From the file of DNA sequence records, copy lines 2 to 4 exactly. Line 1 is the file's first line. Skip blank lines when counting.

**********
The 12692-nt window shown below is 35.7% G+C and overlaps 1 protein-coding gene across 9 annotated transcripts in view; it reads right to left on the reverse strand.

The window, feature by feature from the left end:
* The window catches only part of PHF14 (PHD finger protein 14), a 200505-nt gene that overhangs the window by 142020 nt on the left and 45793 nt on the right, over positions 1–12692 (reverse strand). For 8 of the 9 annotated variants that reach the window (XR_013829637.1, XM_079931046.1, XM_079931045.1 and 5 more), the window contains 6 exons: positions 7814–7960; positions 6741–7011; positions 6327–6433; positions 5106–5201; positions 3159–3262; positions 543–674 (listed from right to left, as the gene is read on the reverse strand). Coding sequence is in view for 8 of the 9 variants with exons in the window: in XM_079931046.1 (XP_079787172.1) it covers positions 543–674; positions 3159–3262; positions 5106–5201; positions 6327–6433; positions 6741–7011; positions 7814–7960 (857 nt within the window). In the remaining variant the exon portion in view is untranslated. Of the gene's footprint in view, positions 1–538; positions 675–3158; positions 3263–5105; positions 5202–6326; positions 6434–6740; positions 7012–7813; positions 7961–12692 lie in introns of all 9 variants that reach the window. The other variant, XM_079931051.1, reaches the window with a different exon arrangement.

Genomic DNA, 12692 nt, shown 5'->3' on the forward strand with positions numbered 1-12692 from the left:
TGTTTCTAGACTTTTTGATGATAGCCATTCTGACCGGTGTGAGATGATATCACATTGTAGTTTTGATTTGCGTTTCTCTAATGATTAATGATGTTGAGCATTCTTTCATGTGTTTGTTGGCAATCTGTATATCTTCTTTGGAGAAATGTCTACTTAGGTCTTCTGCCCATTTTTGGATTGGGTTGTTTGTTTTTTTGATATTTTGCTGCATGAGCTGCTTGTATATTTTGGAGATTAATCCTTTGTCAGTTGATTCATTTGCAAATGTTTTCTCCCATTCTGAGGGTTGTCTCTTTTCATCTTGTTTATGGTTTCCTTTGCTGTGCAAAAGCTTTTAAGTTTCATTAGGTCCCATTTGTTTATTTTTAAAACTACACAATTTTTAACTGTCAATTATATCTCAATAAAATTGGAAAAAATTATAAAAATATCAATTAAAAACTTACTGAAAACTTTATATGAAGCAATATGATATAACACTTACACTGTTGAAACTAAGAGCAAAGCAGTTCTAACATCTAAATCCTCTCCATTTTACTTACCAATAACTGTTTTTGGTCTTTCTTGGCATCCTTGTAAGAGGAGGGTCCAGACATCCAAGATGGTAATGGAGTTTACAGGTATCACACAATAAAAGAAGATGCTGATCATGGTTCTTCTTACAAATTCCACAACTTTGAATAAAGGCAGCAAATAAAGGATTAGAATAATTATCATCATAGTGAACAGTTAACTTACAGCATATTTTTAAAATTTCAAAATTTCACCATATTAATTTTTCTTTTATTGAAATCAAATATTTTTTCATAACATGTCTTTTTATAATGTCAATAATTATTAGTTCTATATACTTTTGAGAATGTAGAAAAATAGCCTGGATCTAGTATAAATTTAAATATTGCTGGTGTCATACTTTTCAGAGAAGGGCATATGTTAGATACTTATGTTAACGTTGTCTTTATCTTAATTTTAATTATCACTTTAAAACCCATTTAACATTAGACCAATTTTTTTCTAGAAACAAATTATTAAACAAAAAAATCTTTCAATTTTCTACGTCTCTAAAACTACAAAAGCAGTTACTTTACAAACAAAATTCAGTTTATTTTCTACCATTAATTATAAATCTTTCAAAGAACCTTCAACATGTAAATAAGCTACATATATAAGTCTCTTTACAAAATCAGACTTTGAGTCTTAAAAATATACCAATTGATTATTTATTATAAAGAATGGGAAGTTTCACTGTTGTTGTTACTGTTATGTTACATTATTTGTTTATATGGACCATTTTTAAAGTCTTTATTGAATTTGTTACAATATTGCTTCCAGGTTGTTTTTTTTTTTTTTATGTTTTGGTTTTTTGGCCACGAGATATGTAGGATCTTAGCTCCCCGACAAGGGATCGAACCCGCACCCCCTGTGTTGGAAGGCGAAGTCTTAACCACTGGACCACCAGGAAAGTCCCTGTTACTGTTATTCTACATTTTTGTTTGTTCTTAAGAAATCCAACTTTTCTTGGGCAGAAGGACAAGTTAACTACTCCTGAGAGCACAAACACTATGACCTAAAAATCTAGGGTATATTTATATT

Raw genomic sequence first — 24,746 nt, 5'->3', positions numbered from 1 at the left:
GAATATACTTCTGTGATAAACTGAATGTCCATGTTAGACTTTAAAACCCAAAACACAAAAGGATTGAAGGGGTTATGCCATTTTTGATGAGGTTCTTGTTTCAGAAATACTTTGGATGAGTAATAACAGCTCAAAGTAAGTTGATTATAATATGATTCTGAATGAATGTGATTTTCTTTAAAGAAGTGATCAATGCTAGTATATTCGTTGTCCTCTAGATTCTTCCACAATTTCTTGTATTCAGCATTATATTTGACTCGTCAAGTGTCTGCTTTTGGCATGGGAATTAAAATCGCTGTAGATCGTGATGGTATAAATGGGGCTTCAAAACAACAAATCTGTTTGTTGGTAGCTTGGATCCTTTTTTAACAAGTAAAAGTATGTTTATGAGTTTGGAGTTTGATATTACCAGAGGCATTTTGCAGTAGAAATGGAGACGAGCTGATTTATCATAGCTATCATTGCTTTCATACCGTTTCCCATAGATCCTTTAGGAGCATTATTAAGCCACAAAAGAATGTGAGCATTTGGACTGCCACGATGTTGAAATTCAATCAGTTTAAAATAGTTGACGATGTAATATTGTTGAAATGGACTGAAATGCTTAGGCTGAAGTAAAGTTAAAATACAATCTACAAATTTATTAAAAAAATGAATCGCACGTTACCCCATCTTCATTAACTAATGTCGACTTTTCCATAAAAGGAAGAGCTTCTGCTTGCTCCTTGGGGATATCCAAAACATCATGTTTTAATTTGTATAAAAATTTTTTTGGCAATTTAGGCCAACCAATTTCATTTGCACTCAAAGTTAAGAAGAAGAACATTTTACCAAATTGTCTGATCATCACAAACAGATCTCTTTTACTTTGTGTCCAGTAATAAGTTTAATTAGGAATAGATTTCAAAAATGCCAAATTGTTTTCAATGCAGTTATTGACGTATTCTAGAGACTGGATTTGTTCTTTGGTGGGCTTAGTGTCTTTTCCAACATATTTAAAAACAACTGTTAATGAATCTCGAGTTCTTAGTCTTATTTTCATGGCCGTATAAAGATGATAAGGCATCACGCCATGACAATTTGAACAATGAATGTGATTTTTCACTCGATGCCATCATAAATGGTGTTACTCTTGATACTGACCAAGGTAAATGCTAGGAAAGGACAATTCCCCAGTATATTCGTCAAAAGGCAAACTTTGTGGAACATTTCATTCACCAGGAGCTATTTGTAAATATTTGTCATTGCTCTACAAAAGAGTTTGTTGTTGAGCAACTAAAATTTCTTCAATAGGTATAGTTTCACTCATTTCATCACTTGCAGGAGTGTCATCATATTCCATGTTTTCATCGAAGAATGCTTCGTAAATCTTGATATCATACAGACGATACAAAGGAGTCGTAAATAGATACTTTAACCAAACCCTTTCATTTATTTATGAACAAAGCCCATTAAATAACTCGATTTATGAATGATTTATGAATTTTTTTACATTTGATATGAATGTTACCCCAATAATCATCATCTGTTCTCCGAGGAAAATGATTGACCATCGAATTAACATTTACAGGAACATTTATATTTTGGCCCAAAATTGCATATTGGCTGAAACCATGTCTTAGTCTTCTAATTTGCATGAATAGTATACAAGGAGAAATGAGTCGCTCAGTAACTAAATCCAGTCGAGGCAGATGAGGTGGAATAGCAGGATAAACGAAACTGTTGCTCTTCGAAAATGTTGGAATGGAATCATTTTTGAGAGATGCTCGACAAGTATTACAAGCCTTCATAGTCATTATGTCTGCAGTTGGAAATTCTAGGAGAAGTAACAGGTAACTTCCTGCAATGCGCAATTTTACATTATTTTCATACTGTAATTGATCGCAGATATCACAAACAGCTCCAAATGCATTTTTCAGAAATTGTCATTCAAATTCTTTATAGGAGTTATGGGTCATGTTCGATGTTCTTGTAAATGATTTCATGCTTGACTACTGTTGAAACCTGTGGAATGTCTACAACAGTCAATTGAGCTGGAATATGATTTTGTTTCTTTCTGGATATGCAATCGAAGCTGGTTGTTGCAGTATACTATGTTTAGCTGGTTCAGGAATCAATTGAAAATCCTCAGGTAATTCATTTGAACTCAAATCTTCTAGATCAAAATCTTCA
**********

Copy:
The window, feature by feature from the left end:
* The window catches only part of PHF14 (PHD finger protein 14), a 200505-nt gene that overhangs the window by 142020 nt on the left and 45793 nt on the right, over positions 1–12692 (reverse strand). For 8 of the 9 annotated variants that reach the window (XR_013829637.1, XM_079931046.1, XM_079931045.1 and 5 more), the window contains 6 exons: positions 7814–7960; positions 6741–7011; positions 6327–6433; positions 5106–5201; positions 3159–3262; positions 543–674 (listed from right to left, as the gene is read on the reverse strand). Coding sequence is in view for 8 of the 9 variants with exons in the window: in XM_079931046.1 (XP_079787172.1) it covers positions 543–674; positions 3159–3262; positions 5106–5201; positions 6327–6433; positions 6741–7011; positions 7814–7960 (857 nt within the window). In the remaining variant the exon portion in view is untranslated. Of the gene's footprint in view, positions 1–538; positions 675–3158; positions 3263–5105; positions 5202–6326; positions 6434–6740; positions 7012–7813; positions 7961–12692 lie in introns of all 9 variants that reach the window. The other variant, XM_079931051.1, reaches the window with a different exon arrangement.

Genomic DNA, 12692 nt, shown 5'->3' on the forward strand with positions numbered 1-12692 from the left: